Kids who have bottles before bed as part of their routine tend to be more prone to night waking, too, and will often ask for another bottle before they can drift off again—the bottle has become a sleep association
. (The bottle-guzzling tyrant in my house would wake at 3 a.m. and ask for “just a tiny milky.”) Dickinson says that step one is to swap the bedtime bottle for a sippy cup
(or, better still, a regular cup). Sippy cups tend to be lower in volume, and don’t have nipples. “Kids taking bottles at an older age aren’t drinking because they’re thirsty; they’re drinking because they like the sensation of the nipple in their mouth,” says Dickinson.
Ari Katsnelson, a family dentist in Toronto, would prefer milk wasn’t part of bedtime at all. “Decay
is a big problem,” says Katsnelson. “Baby teeth are smaller and have a smaller amount of enamel, so when the sugar in milk sits on the teeth all night and turns into acids, you can end up with serious erosion. Water is the better bet for drinking at bedtime.” (If you aren’t ready to break the bottle habit yet, be sure you’re brushing your kid’s teeth post-milk.) Katsnelson also recommends switching to a cup as soon as possible. “The longer a child has the bottle in his mouth each day, the more we worry about the effects on the teeth. Like a soother, anything a child keeps in his mouth for four to six hours a day can cause issues with bite—mainly an anterior open bite, where the front teeth don’t come together properly.” But the good news is, when the offending object—like a bottle—is removed, the teeth can sometimes self-correct. The sooner you can kick the habit, the more likely the bite will naturally fix itself.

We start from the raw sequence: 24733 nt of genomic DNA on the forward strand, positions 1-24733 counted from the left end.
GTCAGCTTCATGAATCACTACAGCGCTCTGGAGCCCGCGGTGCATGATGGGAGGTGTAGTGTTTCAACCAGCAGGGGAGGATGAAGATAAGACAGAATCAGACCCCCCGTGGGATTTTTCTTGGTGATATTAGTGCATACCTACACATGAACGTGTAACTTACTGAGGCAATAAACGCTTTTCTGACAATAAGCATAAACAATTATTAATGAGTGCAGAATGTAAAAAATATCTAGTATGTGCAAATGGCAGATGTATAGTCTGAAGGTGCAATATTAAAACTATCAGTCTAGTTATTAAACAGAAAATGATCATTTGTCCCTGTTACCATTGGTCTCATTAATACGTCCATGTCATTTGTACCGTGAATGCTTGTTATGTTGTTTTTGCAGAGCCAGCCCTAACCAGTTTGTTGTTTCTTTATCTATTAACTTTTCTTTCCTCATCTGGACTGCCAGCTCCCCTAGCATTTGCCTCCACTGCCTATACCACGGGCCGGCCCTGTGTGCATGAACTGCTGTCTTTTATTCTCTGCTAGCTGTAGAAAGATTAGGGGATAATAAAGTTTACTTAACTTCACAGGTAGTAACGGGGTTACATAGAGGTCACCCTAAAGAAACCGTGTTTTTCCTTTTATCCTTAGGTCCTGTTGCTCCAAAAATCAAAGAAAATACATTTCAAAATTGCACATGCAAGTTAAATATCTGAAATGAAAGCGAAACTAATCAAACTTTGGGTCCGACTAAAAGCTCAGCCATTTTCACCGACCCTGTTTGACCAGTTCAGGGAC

So how can you help your little one lose the bottle? It may sound daunting, but Dickinson recommends going cold turkey. “Throw the bottles out—all of them, at one time. Kids somehow know when there’s one in the cupboard at 2 a.m., when your resolve is low. If there’s no option, they’ll adapt quicker.”
For a more gradual approach, Dickinson suggests diluting the milk a little more each night, until the bottle is all water. Some kids may lose interest when milk is removed from the equation, though this isn’t always the case.
After completing the research for this story, I decided it was time to turf our bottles once and for all. My husband and I steeled ourselves for several nights of screaming and sleeplessness, but it didn’t come to that. We replaced the bottle with a sippy cup of water one night when we were staying at my parents’ house—we explained to Juliette that there aren’t any bottles at Nonna and Poppa’s—and she bought it. She did ask for a bottle a few more times at bedtime that week, but by night seven, “tiny milky” was a thing of the past. Now, on to the pacifier
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